Airlines had to pay more for two optional upgrades that could warn pilots about sensor malfunctions. Boeing now plans to make one of the features standard.
NYT > Business
Shares of Levi’s were priced at $17 each, giving the 165-year-old company a valuation of roughly $6.6 billion.
Polling shows those getting smaller refunds are less likely to view the tax overhaul favorably, even if their take-home pay grew.
Facebook said it had found no evidence of abuse and it was not requiring users to change their passwords, but you should do it anyway.
Our personal tech columnist didn’t lose touch with his true friends — but strange things did occur, including Instagram thinking he was a woman.
The company, known for lending designer dresses for special occasions, says its goal is to “create the Amazon Prime of rental.”
Mr. Yang’s presidential campaign has catapulted out of obscurity thanks in part to a devoted online following, including some fans he’d rather not have.
Mr. Modi, whose diamonds have adorned Hollywood stars, has been accused of a major bank fraud in India.
Two decades ago, 39 people died inside the Mont Blanc Tunnel in a fire so horrific it changed safety standards forever. The truth eventually caught up to the legend of a man who rushed in.
James Lang doesn't make a lot of money with his letterpress printing business. But it's an art form.
In her conservative Brahmin family in India, education was everything. That prepared her to thrive in corporate America and rise to become chief executive of PepsiCo.
Plus: A radical prescription for dealing with millennial entitlement in the office.
Mr. Peres, formerly the top editor at the now-defunct men’s magazine Details, will seek to revive Gawker.com after a high-profile legal battle.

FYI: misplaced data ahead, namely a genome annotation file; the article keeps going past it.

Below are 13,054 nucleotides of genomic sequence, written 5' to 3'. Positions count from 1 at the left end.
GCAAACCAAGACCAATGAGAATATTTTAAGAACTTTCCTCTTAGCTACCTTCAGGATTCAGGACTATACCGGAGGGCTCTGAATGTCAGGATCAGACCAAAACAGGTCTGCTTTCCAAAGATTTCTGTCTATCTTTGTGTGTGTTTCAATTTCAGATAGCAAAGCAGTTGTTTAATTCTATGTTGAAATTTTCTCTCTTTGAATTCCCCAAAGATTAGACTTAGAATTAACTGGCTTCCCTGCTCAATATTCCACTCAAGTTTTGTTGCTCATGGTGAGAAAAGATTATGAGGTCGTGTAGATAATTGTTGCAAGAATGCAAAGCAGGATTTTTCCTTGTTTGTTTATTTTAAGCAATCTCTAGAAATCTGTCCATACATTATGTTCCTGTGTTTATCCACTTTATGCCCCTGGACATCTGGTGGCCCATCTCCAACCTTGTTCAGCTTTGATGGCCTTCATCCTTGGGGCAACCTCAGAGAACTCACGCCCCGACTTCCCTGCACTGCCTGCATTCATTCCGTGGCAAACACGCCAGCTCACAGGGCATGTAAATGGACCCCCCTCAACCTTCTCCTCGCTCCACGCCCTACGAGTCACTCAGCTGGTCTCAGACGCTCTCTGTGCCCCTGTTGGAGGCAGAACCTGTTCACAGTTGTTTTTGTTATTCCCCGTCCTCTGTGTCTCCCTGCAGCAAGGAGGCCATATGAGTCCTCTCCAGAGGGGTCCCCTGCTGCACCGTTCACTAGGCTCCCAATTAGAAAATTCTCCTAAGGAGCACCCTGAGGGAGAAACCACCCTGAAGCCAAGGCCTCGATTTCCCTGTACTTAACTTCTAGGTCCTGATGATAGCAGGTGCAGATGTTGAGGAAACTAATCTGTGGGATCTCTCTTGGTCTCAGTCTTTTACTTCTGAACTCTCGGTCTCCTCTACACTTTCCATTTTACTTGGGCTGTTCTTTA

On average, candidates in the 2018 midterm races spent no more than 5 percent of their overall media budgets on digital advertising, according to a report by Tech for Campaigns.
Officials had told residents to stay indoors for the second time in a week after a large chemical fire erupted at a storage tank on Sunday.
Central bank forecasts suggest that it won’t raise rates this year, and Wall Street couldn’t be happier.
There are settings to help you avoid this. Here’s how to use them.
If you’ve presented in a meeting, you know the potentially calamitous effects of projecting your laptop screen — your naked, interior world, that is — before unsuspecting co-workers.
The painting, “View of a Dutch Square,” had been bought by St. Victor’s Cathedral in Xanten without knowing that it had been looted, in 1963.
The New York Times and The Washington Post are among the publishers that opted out of the subscription service because of its terms, two people familiar with the plans said.
Mr. Schultz, a possible presidential contender, is best known for his wildly successful coffee company. But his time as an N.B.A. owner left a very different legacy.
With upstate casinos struggling and the state facing budget woes, a plan to allow full-fledged casinos in New York City is being weighed as a solution.
The automaker also said it would build electric vehicles at its existing plant in Flat Rock, Mich., as part of a plan to invest $900 million in manufacturing in the state.
The high-end watch market is a strong investment vehicle for wealthy people.
After the company’s plans for a big New York presence ran into labor issues, a union says that an employee was fired for speaking out about working conditions.